IFComp 2010: Death Off the Cuff

Taurus 85T Revolver vs. Kel-Tec P3AT Pistol

“Death Off the Cuff” by Simon Christiansen

There’s no blurb, so I have no idea what to expect from this work. Beware of the spoilers…

Right off the bat, I love the premise of this game. A renowned detective has been unable to solve his case, so as he stands before the suspects to accuse the murderer he must talk the truth out of his audience.

The whole set-up works very well for IF. The search space is limited to visible objects in one room. Very few commands are used. Most of the game is spent examining objects and talking about them. The special command “slap” is used once, and it’s a perfect accent in the middle of the game. The unusual premise allows the author to give the player character a lot of dialogue, and this dialogue is essentially the whole of the game. It’s different, and it works wonderfully.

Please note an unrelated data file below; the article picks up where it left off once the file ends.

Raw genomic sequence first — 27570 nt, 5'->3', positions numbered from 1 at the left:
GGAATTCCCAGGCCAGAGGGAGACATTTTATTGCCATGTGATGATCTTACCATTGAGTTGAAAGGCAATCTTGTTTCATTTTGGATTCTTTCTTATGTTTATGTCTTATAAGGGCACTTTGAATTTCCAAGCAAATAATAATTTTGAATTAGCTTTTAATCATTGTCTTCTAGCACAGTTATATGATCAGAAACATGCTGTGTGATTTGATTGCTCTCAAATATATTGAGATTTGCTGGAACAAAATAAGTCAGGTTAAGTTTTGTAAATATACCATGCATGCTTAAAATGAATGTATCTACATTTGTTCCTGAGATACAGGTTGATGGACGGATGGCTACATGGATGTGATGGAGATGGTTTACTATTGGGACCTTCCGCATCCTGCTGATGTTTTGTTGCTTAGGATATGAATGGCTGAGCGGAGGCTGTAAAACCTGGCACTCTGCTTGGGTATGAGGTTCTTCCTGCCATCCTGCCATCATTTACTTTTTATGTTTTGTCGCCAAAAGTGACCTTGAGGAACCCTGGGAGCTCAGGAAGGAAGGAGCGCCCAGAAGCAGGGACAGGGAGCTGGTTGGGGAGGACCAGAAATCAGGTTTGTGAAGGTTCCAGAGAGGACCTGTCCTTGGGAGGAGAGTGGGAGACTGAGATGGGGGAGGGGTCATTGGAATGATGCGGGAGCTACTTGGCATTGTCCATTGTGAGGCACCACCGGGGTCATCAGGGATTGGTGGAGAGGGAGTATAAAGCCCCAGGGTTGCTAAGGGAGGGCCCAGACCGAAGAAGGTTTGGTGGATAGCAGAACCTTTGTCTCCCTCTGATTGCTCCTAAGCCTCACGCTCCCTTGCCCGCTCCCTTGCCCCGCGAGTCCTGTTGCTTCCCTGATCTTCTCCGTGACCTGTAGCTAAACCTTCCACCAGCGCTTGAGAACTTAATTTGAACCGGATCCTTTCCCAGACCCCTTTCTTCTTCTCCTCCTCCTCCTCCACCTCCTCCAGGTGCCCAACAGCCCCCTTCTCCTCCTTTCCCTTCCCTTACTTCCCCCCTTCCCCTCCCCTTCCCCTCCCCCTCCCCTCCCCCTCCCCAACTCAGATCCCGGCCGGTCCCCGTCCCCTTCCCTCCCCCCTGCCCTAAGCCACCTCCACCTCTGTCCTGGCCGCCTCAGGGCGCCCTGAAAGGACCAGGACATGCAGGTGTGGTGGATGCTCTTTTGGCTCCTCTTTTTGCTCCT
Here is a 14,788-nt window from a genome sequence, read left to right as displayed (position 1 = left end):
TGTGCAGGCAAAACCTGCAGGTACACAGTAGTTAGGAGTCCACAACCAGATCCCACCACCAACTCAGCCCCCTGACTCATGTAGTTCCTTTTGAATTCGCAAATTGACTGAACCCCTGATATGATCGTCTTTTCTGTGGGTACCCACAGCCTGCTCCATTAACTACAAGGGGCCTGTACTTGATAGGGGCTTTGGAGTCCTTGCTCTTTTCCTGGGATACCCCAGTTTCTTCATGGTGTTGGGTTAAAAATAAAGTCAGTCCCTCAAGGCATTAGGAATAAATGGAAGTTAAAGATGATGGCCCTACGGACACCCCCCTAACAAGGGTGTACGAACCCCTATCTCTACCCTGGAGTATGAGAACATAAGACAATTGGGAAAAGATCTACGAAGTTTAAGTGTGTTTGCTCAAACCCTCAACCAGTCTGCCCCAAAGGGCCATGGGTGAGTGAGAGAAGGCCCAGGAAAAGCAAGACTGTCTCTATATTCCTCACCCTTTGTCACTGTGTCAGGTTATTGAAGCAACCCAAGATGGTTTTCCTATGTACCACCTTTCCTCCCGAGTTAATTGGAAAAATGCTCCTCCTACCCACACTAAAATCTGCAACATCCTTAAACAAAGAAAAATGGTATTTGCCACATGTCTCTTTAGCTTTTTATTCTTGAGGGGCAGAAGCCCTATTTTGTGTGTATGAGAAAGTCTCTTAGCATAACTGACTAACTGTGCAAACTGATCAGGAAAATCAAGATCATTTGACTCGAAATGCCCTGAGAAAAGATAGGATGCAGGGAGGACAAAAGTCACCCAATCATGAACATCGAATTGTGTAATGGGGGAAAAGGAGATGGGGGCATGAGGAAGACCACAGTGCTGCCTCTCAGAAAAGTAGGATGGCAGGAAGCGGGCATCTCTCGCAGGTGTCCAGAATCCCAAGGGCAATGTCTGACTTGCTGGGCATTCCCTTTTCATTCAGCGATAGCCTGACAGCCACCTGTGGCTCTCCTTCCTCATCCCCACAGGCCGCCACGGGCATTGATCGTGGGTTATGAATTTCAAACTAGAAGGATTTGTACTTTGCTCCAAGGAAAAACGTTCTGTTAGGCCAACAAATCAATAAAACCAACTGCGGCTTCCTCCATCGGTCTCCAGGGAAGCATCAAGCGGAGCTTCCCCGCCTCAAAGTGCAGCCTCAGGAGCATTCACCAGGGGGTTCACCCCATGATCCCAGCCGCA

I did use the hints pretty extensively. I’m not sure I would have guessed to look at Jonathan’s hands, and in some cases the changes in the environment weren’t obvious enough to me. I would say that this contributed to the sense of casting about for ways to stall and scare the truth out of my suspects, but I found that impression wavering when classic stalling tactics like “cough,” “stroke moustache,” and “remove bowler” didn’t work. On the other hand, the hints are excellent, and slowly guide you toward the next step in solving the case.

Like many good detective stories, every suspect has a secret, and none of the suspects is the murderer. It’s serendipitous that the real killer decided to show up at this interrogation, instead of leaving you and Scotland Yard to arrest an innocent person. This is the least plausible part of the story. Though the tone of the whole thing is a bit silly (there’s a dose of Inspector Clouseau in the main character) good mysteries require their characters to behave, if not rationally, then at least according to human nature. But this is a minor plot gripe in a very good game.

Verdict: A+


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